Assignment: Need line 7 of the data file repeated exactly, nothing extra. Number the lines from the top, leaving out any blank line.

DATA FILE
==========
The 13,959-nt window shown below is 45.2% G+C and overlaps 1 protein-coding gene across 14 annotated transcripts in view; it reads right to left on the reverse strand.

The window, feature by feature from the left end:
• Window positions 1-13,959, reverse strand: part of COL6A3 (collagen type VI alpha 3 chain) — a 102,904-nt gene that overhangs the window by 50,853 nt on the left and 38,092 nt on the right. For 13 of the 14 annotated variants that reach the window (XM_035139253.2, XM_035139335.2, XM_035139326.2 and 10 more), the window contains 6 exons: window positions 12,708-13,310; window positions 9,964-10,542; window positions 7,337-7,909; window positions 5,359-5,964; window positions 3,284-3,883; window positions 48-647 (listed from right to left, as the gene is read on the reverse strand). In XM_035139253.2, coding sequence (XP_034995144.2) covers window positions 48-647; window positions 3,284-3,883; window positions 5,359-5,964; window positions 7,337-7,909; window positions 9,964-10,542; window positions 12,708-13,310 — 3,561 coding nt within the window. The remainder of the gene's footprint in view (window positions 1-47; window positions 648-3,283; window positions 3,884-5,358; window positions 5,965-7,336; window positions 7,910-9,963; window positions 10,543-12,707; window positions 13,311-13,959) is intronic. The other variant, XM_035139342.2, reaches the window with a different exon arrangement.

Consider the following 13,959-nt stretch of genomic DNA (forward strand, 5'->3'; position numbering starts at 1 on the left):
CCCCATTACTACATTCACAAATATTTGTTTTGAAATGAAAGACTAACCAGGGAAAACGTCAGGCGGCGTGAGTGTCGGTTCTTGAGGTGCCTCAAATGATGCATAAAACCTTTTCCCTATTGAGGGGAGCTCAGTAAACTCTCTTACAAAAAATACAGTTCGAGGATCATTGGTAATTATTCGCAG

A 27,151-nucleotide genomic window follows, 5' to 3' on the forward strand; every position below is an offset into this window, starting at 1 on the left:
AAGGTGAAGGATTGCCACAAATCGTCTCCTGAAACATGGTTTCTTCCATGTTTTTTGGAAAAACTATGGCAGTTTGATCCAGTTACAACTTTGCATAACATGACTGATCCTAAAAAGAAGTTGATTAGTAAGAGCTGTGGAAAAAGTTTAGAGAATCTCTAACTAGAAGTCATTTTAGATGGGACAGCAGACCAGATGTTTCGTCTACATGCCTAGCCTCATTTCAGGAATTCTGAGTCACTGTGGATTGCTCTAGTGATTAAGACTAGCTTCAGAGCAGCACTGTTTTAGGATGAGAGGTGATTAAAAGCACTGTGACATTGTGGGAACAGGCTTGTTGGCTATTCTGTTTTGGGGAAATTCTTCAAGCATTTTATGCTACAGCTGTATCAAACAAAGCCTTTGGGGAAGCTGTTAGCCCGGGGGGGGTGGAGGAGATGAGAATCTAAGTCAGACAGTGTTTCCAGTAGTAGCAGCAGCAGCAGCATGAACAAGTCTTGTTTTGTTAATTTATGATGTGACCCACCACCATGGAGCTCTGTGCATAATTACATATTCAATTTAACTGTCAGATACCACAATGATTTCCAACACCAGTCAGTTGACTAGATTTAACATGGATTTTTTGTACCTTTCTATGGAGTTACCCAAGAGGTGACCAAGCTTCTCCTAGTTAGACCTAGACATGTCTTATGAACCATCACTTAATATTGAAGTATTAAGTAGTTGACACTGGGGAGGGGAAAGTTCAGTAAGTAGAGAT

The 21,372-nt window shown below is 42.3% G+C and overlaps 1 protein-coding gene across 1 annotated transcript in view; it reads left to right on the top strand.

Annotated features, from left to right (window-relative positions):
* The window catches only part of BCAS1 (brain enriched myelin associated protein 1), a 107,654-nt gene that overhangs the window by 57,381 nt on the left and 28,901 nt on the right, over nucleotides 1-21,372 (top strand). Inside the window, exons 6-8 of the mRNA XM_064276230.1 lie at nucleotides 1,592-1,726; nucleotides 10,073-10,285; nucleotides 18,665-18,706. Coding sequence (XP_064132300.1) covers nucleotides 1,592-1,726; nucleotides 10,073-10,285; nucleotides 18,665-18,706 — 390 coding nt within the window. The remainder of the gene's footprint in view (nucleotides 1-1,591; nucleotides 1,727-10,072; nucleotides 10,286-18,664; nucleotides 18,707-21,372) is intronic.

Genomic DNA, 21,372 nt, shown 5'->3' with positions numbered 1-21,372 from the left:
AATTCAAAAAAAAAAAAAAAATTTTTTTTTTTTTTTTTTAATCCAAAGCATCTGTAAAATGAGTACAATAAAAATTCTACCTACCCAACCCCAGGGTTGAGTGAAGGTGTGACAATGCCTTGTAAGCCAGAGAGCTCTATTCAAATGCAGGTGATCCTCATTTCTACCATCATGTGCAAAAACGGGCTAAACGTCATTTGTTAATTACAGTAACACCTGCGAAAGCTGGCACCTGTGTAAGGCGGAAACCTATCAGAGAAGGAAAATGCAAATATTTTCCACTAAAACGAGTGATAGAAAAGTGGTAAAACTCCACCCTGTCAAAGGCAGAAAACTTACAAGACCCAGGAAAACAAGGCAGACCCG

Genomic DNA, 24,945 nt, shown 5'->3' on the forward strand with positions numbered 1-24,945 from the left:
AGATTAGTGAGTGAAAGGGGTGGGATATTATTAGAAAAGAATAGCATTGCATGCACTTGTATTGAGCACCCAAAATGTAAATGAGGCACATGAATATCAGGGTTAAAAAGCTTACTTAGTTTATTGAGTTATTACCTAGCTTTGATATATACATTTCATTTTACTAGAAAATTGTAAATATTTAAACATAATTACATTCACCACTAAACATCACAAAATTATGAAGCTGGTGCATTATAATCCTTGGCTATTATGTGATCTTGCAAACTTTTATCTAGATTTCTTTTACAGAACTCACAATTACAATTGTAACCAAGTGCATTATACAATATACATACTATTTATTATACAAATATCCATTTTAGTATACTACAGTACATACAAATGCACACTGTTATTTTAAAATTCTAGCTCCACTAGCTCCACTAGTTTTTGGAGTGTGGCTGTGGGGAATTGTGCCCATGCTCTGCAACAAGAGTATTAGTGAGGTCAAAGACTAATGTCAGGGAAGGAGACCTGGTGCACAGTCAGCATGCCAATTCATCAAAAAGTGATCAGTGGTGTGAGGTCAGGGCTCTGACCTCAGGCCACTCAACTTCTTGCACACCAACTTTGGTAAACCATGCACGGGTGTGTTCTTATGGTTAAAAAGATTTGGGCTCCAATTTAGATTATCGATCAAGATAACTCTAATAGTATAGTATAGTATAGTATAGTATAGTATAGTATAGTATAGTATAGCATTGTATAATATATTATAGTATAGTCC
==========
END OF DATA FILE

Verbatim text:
AAGGTGAAGGATTGCCACAAATCGTCTCCTGAAACATGGTTTCTTCCATGTTTTTTGGAAAAACTATGGCAGTTTGATCCAGTTACAACTTTGCATAACATGACTGATCCTAAAAAGAAGTTGATTAGTAAGAGCTGTGGAAAAAGTTTAGAGAATCTCTAACTAGAAGTCATTTTAGATGGGACAGCAGACCAGATGTTTCGTCTACATGCCTAGCCTCATTTCAGGAATTCTGAGTCACTGTGGATTGCTCTAGTGATTAAGACTAGCTTCAGAGCAGCACTGTTTTAGGATGAGAGGTGATTAAAAGCACTGTGACATTGTGGGAACAGGCTTGTTGGCTATTCTGTTTTGGGGAAATTCTTCAAGCATTTTATGCTACAGCTGTATCAAACAAAGCCTTTGGGGAAGCTGTTAGCCCGGGGGGGGTGGAGGAGATGAGAATCTAAGTCAGACAGTGTTTCCAGTAGTAGCAGCAGCAGCAGCATGAACAAGTCTTGTTTTGTTAATTTATGATGTGACCCACCACCATGGAGCTCTGTGCATAATTACATATTCAATTTAACTGTCAGATACCACAATGATTTCCAACACCAGTCAGTTGACTAGATTTAACATGGATTTTTTGTACCTTTCTATGGAGTTACCCAAGAGGTGACCAAGCTTCTCCTAGTTAGACCTAGACATGTCTTATGAACCATCACTTAATATTGAAGTATTAAGTAGTTGACACTGGGGAGGGGAAAGTTCAGTAAGTAGAGAT